Malwarebytes: Fake Malwarebytes helpline scammer caught in the act – Given how much work Malwarebytes have done on these scams, not good targeting on the scammer’s part.

David Harley

13th March 2018 resources updates

(1) New section on Trend Micro Resources in Meltdown/Spectre – Related Resources

Trend Micro: Detecting Attacks that Exploit Meltdown and Spectre with Performance Counters
“We worked on a detection technique for attacks that exploit Meltdown and Spectre by utilizing performance counters available in Intel processors. They measure cache misses — the state where data that an application requests for processing is not found in the cache memory — that can be used to detect attacks that exploit Meltdown and Spectre.”

(2) Cryptocurrency/Crypto-mining News and Resources

David Harley

12th March 2018 resources updates

Specific Ransomware Families and Types

Ransomware Resources

Cryptocurrency/Crypto-mining News and Resources

(1) Paul Ducklin for Sophos: Cryptomining versus cryptojacking – what’s the difference?

(2) Bleeping Computer tells us: Microsoft Stops Malware Campaign That Tried to Infect 400,000 Users in 12 Hours
ZDNet is even more enthusiastic: Windows security: Microsoft fights massive cryptocoin miner malware outbreak – “Microsoft has blocked a malware outbreak that could have earned big bucks for one criminal group.”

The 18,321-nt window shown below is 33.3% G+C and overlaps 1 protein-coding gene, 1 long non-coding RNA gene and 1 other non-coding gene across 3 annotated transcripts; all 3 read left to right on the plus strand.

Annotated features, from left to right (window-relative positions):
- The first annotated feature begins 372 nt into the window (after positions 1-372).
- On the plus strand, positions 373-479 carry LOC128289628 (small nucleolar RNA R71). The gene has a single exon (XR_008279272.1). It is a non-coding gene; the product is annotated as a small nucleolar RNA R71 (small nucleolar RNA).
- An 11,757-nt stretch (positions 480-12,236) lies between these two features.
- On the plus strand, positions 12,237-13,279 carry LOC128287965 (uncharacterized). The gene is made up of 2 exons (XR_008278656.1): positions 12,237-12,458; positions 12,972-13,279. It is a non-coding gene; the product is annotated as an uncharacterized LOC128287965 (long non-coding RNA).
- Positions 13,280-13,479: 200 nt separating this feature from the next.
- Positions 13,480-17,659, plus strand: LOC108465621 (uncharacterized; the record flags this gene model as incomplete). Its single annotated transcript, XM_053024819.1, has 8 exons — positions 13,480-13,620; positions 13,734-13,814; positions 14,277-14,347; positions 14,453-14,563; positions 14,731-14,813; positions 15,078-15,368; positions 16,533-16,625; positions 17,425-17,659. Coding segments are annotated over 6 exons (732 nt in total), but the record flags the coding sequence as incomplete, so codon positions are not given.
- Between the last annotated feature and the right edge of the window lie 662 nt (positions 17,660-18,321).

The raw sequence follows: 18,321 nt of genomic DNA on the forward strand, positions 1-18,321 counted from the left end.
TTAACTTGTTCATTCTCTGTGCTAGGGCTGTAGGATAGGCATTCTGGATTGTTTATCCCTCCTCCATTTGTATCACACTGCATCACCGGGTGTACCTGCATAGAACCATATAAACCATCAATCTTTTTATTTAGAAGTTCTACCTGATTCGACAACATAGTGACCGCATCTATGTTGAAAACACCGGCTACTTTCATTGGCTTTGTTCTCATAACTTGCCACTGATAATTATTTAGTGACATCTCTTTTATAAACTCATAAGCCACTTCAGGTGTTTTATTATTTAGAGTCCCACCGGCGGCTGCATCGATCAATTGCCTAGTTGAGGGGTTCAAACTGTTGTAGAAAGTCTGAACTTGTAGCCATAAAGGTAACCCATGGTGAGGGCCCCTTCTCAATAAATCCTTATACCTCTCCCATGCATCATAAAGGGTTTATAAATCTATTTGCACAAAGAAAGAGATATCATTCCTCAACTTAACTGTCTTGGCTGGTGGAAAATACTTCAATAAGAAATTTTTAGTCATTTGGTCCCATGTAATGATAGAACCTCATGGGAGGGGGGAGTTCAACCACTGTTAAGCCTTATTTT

Other players in the security industry were more restrained (as per the entry for March 8th below), notably myself, Sean Sullivan and Luis Corrons, quoted in an article by Kevin Townsend: Microsoft Detects Massive Dofoil Attack. Kevin didn’t quote me in full, so here’s (most of) what I said:

I don’t read that article as actually saying that Defender detected that particular campaign and no-one else did/does (which isn’t the case: note that some of the hashes in the figures show a VirusTotal score), or claiming that Microsoft actually disrupted the campaign, or even that it was the first product to detect this particular iteration of Dofoil or the Coinminer it’s delivering. If there’s a suggestion that detection by other products was tested, I missed it.

If it gives the impression that this detection ‘proves’ that all such attacks will be detected by Defender, well, that’s what AV products (often) do, but the phrase ‘hostage to fortune’ springs to mind. But the way I read it, Windows Defender did a good job of detecting this particular campaign, and deserve credit for it. As does any company that offers prompt/proactive detection of a sophisticated campaign, and there are several that do.